Ditto. Belong works for me, because I use most data at home - via a (woeful) NBN…
$10/month is very cheap for a prepaid mobile plan! The only downside with it, is the minor nuisance (when at home) of having to switch from WiFi to 3G/4G network to send or receive a MMS. Otherwise, I am very happy with Belong.
Now that unlimited Australian fixed/mobile call inclusion is the norm, the difference between a monthly auto-recharge prepaid and a no contract monthly plan is minimal, if anything. However, prepaid can give an advantage on long expiry type plans.
For monthly plans, it is often the norm to get more data than required, where as I would advocate on prepaid to get a little less than required. The longer duration prepaid has the further advantage of averaging out the bumps of data usage.
The comparison sites don’t help the consumer here - they do non-monthly plan comparisons very badly. They equivalence 28 day, 35 day, and real month month plans. Advise if there’s a good one please.
I found very few prepaid mobile data plans available in Tas. The usual abdication of responsibility from Telstra staff is a big turnoff - blaming me for the modem not working because it was 4 years old , yet had been sold to me recently by Telstra.
So try anyone else - no service can be worse that Telstra, and Optus network is growing.
What’s good for me or someone else may not be good for you. It depends on your budget, and where you live. I have friends on a farm inland on the south coast and their coverage is spotty no matter who they go with, though I think they ended up with Telstra and a yagi antenna.
I was very happy with the Woolworths prepaid service when they were giving rewards card members a 10% discount. Then, they dumped that, and their cheapest plan, whilst increasing data on the next level up ($20/m) I went with that for a while until Boost put up the 365 day plans. For me on an Age Pension, its always going to be about the monthly cost. The 365 day plan I chose works out at $12.50 per month, and for that I get unlimited local and national calls and texts, as well as unlimited international calls (but not texts, those costs come out of real money rather than the unlimited bucket) to 25 countries.
Optus has recently put up a tower nearby, so perhaps it might be worth my while looking at Optus based plans when its time to renew, but so far, I cant complain about my Boost service.
As far as I know… None of them do this.
Maybe that is meaningful and maybe not. As I regularly post I am about 1km from both Telstra and Optus towers in NE Melbourne suburbs. I have an Aldi SIM (Telstra) and amaysim SIM (Optus). Depending on where I am in and about my house and time of day one or the other will often go missing, I need to be in specific rooms to conduct intelligible (not just intelligent) conversations for each, and sometimes the phone will not even ring just send me a missed call message.
That new tower could be your silver bullet for better services, or it could be akin to a sweet having no nourishment. The only way to tell is to either buy a SIM or invite a friendly face who is already on the Optus network and see how it goes over a day, more than once.
Since you are happy with Boost that is all academic, and I am envious of anyone with good, reliable mobile service in their homes.
Yes and no. Happy with it because its low cost for my use, but if I do have to make or take calls (a rare event, nearly everyone I know has got the message that I prefer texts because of my need to be asleep at various times during the day and texts dont have the immediacy of a call)… if I do have to, sometimes I cannot be heard until I move someplace else in the house.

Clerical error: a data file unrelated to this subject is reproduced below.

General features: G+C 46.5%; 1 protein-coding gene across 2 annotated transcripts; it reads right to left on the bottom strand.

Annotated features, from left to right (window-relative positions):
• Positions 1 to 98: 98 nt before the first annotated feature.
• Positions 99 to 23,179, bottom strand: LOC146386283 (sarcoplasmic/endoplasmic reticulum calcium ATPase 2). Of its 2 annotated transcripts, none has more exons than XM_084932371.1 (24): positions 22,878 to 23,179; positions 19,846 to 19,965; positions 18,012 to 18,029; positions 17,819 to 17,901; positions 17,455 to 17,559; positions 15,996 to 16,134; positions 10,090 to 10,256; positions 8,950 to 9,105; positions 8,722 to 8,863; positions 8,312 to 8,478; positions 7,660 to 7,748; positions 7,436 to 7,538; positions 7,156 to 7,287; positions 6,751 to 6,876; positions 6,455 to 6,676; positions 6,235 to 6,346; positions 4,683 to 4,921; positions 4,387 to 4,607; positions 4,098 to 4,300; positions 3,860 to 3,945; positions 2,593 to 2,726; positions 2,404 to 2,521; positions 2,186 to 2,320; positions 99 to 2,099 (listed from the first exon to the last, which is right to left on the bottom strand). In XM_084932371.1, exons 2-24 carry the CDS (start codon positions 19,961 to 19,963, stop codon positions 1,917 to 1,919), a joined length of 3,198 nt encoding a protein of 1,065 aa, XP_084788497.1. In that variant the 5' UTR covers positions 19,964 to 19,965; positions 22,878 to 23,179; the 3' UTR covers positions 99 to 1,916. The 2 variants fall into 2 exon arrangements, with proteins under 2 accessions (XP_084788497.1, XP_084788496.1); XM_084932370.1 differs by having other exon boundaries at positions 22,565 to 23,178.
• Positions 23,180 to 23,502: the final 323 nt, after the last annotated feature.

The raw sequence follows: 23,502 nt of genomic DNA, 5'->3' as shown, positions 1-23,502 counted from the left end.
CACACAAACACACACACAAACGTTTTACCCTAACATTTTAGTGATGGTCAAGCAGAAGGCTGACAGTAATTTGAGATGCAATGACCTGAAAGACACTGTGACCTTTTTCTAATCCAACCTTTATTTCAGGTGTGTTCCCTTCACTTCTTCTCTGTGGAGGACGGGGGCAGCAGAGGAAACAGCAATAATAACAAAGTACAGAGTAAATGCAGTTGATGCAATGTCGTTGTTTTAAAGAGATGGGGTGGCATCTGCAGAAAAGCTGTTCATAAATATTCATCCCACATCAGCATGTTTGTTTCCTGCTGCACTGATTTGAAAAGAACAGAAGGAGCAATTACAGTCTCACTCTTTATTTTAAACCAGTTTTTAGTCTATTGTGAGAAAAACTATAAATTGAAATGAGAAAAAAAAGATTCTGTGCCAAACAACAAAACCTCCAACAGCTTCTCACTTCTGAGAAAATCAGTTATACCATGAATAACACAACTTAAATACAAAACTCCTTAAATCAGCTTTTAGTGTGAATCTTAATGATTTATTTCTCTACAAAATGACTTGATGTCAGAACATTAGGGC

I’ve lately been considering dropping calls back to 3G
It’s a common issue in our house too! Also for some of the nearer neighbours. Not all have mobiles! Telstra has a tower within 1km but is next to useless. For some reason (planning rules?), it is low and tree bound. There are other Telstra and Optus towers much further away that will connect.
Technically the communication failure is with the connection from the phone outgoing to the tower. It is not uncommon to receive SMS for a missed call (no ring tone) or ringing calls, only to have the call fail on answering.
The mobile phone brand and model might make all the difference, before settling on any plan, fair or not?
At our home.
For Telstra an early model Samsung dumb 3G blue tick flip phone has outshone all others! The one with the little antenna bump on the top of the housing.
For Optus, despite some iPhones getting great reviews, the larger bodied 8XL works a treat all through the house, while a plain iPhone 8 struggles.
This process of discovery involves bribing all visitors to surrender their mobile model details and making a few test calls while they sip tea inside?
The local tradies tend to use Telstra bricks successfully. Optus has no equivalent!
I note that most people here seem to be complaining about loss of data or recharge dates getting shorter. My issue is, because I don’t use a phone for anything but phone calls and not often, if I didn’t recharge more money on top of the remaining credit Telstra stole the remaining credit. They had no option to recharge by direct debit so that didn’t happen. I changed to Optus because they do have that facility. I’m still looking for options that don’t have these lurks attached.
We have 4 or 5 towers of each telecom within 1km. The most usual connected to is 500m away, again with all telecoms. Unfortunately it’s the obstructions - hills & buildings - that get in the road. We can have perfect calls anywhere in the house 70% of the time, then at certain times signals seem to fade away. Which telecom makes little difference. The missed unheard call is a common experience.
You might try turning off LTE but remaining on 4G. As I understand it, standard 4G calls go back to 3G while data stays at 4G
On my phone the setting is called Enhanced 4G LTE Mode. Oddly I have to disable 2 or 3 times before the new setting sticks. Disabling this while retaining Preferred network type as 4G keeps the phone on 4G.